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Why Aerobic Exercise May Boost Your Memory

3 Minute Read

Josh Douglas-Walton

Josh Douglas-Walton

Health and Fitness Writer

Josh is passionate about all things health and fitness, and in his spare time he's a keen marathon and ultramarathon runner....
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Participating in cardiovascular fitness activities in your 20s may help to protect your brain in middle age, according to a new US study. The research, published in Neurology, the medical journal of the American Academy of Neurology, found activities that maintain cardio fitness led to better memory and thinking skills 20 years on. Scientists say the research adds to existing evidence that shows a correlation between good heart health and brain benefits.

Commenting on the study, author Dr David Jacobs, from the University of Minnesota, said: “Many studies show the benefits to the brain of good heart health. This is one more important study that should remind young adults of the brain health benefits of cardio fitness activities such as running, swimming, biking or cardio fitness classes.” Cardio fitness is a measure of how well the body transports oxygen to the muscles, and how well the muscles are able to absorb the oxygen during exercise.

Researchers at the University of Minnesota tested 2,747 healthy people with an average age of 25. Participants underwent treadmill tests of cardiovascular fitness during the first year of the study and again 20 years later. Cognitive tests taken 25 years after the start of the study measured verbal memory, psychometer speed (the relationship between thinking skills and physical movement) and executive function.

For the treadmill test, participants walked or ran, as speed and incline increased, until they became exhausted or short of breath. Researchers found people who ran for longer on the treadmill at the first stage went onto perform better at tests of memory and thinking skills 25 years on – even after adjusting for factors such as smoking, diabetes and high cholesterol.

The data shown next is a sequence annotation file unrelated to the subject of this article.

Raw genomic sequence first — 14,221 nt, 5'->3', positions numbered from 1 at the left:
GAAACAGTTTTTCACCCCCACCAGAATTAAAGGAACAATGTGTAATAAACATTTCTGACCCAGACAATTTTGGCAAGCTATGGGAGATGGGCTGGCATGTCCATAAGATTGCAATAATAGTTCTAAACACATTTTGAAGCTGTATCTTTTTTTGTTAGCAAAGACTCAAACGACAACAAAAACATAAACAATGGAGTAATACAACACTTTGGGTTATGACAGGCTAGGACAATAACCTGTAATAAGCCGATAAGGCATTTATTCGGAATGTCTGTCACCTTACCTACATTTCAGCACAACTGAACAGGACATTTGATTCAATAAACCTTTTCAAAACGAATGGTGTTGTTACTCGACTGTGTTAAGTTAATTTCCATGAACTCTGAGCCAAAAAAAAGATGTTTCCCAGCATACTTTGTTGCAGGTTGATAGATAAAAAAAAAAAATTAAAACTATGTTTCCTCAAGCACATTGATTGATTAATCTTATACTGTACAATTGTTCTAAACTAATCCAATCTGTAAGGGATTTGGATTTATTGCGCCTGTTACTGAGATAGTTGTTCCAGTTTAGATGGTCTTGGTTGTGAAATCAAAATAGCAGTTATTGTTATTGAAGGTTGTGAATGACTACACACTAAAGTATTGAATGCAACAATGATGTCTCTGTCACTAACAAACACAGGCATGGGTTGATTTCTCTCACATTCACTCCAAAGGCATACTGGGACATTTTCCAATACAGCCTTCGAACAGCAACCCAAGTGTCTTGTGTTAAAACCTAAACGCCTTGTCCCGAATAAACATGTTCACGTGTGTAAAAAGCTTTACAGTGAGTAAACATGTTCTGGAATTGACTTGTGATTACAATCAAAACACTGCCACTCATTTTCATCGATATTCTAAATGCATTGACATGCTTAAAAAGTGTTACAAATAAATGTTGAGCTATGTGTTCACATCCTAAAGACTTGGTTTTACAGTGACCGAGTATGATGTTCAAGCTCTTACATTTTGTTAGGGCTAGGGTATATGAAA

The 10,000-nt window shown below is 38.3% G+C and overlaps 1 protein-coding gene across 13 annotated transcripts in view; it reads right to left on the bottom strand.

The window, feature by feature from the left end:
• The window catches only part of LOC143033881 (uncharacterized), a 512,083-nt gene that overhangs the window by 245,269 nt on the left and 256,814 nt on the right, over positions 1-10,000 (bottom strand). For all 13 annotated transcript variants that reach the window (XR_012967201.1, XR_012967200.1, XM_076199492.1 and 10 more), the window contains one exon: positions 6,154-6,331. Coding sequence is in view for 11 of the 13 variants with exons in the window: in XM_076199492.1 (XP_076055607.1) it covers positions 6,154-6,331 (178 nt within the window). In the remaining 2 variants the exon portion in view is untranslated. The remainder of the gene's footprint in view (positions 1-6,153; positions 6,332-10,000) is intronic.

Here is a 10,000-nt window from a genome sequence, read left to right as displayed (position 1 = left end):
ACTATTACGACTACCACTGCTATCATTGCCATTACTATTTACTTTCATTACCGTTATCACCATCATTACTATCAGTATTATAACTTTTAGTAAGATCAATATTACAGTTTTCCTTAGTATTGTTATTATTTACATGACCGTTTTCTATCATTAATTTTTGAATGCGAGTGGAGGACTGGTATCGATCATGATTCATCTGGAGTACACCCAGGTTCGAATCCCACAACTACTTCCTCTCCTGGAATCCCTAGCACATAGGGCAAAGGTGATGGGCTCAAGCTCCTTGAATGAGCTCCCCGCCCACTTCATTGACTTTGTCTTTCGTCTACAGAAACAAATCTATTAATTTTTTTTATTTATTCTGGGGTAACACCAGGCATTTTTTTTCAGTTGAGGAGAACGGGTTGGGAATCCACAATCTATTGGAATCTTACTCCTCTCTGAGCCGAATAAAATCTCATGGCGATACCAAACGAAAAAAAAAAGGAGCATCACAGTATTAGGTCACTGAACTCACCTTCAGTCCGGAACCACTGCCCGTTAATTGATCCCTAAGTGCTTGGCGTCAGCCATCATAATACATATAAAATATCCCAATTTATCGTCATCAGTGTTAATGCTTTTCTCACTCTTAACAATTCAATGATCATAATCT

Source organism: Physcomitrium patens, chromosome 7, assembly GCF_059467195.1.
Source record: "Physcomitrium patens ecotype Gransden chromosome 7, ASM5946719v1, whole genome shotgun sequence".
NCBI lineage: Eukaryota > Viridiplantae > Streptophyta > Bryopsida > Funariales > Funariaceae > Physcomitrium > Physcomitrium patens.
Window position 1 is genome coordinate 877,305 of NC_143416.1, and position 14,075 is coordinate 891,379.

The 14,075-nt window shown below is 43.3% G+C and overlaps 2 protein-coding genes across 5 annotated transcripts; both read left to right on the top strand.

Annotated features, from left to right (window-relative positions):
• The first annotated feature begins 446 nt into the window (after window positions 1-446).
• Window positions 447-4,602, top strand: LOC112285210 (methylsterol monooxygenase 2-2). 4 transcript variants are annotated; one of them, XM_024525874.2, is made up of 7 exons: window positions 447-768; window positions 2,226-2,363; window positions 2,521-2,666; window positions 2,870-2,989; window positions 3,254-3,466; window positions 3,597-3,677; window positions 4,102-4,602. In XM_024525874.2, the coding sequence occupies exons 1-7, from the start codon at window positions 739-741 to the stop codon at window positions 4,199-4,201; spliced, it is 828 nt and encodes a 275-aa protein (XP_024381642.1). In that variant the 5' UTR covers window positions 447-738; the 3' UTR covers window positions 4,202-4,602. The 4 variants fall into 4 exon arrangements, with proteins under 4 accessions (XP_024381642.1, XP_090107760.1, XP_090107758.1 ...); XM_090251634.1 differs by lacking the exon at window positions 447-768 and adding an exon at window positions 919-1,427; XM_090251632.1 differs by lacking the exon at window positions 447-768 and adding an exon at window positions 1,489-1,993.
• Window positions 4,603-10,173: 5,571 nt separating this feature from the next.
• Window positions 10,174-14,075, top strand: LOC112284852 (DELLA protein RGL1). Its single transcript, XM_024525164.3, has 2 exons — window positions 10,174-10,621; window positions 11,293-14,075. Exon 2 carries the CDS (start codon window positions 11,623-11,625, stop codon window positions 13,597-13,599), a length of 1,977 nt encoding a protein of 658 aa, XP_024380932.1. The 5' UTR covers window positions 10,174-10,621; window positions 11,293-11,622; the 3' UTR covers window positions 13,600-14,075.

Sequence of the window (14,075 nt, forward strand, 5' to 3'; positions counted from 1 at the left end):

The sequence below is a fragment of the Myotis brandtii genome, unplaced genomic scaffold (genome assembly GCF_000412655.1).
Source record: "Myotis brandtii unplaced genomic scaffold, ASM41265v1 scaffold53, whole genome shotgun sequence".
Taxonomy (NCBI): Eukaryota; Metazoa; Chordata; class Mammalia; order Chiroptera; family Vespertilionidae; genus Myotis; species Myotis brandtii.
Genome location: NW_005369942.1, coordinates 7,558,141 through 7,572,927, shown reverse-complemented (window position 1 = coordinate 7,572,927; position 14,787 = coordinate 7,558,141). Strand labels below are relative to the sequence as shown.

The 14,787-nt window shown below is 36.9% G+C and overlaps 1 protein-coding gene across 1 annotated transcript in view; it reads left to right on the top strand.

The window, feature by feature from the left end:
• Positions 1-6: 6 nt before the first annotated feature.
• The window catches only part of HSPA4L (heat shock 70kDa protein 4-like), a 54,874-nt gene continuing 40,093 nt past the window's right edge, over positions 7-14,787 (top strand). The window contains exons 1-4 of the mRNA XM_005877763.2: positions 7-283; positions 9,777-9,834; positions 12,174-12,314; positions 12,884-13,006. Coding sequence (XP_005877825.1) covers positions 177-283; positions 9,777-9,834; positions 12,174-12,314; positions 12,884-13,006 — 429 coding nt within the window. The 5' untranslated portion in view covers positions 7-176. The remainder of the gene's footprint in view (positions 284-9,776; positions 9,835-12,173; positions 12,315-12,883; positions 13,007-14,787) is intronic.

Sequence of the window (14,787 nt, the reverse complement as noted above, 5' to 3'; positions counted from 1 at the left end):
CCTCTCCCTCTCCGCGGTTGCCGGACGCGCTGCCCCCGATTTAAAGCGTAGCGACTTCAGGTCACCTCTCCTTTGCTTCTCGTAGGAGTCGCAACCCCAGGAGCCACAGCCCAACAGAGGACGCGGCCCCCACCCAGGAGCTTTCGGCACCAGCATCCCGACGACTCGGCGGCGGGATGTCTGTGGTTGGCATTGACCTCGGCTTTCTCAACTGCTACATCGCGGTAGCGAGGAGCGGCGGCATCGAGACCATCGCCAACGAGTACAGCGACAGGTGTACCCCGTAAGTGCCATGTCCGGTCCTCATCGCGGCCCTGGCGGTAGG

At the first test, participants lasted an average of 10 minutes on the treadmill. 20 years later, that number had decreased by an average of 2.9 minutes. For every additional minute people completed on the treadmill at the first stage, they were able to recall 0.12 more words correctly on the memory test of 15 words. They were also able to correctly replace 0.92 more numbers with meaningless symbols in the test of psychometer speed 25 years later.

A growing body of evidence suggests exercise may reduce the risk of cognitive decline and dementia, and much research has shown a link between healthy habits in midlife and better health in old age

People who had smaller time differences in their treadmill test 20 years on were more likely to perform better on the executive function test than those who had bigger differences.

“These changes were significant, and while they may be modest, they were larger than the effect from one year of ageing,” said Dr Jacobs. “Other studies in older adults have shown that these tests are among the strongest predictors of developing dementia in the future. One study showed that every additional word remembered on the memory test was associated with an 18% decrease in the risk of developing dementia after 10 years.”

Dr Simon Ridley, head of research at Alzheimer’s Research UK, said: “A growing body of evidence suggests exercise may reduce the risk of cognitive decline and dementia, and much research has shown a link between healthy habits in midlife and better health in old age. Investment in research is vital to better understand how we can protect our brains as we age.”

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